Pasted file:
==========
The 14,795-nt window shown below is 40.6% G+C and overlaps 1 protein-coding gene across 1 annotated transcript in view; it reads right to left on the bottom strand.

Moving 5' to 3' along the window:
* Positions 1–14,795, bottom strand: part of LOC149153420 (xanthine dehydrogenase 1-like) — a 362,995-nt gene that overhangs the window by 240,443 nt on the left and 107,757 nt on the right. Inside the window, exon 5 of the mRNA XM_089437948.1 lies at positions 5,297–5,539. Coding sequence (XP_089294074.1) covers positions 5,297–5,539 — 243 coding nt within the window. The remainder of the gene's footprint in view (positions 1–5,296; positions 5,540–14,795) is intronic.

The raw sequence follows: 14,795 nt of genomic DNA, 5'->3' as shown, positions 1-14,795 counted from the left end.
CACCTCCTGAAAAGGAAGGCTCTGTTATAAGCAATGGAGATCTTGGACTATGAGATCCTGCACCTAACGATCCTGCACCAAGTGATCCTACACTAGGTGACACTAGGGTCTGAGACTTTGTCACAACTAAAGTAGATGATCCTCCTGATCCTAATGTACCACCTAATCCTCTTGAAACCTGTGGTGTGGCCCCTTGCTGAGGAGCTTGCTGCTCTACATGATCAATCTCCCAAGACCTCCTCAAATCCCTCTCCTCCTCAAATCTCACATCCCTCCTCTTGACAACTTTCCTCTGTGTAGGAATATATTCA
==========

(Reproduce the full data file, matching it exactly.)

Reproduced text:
The 14,795-nt window shown below is 40.6% G+C and overlaps 1 protein-coding gene across 1 annotated transcript in view; it reads right to left on the bottom strand.

Moving 5' to 3' along the window:
* Positions 1–14,795, bottom strand: part of LOC149153420 (xanthine dehydrogenase 1-like) — a 362,995-nt gene that overhangs the window by 240,443 nt on the left and 107,757 nt on the right. Inside the window, exon 5 of the mRNA XM_089437948.1 lies at positions 5,297–5,539. Coding sequence (XP_089294074.1) covers positions 5,297–5,539 — 243 coding nt within the window. The remainder of the gene's footprint in view (positions 1–5,296; positions 5,540–14,795) is intronic.

The raw sequence follows: 14,795 nt of genomic DNA, 5'->3' as shown, positions 1-14,795 counted from the left end.
CACCTCCTGAAAAGGAAGGCTCTGTTATAAGCAATGGAGATCTTGGACTATGAGATCCTGCACCTAACGATCCTGCACCAAGTGATCCTACACTAGGTGACACTAGGGTCTGAGACTTTGTCACAACTAAAGTAGATGATCCTCCTGATCCTAATGTACCACCTAATCCTCTTGAAACCTGTGGTGTGGCCCCTTGCTGAGGAGCTTGCTGCTCTACATGATCAATCTCCCAAGACCTCCTCAAATCCCTCTCCTCCTCAAATCTCACATCCCTCCTCTTGACAACTTTCCTCTGTGTAGGAATATATTCA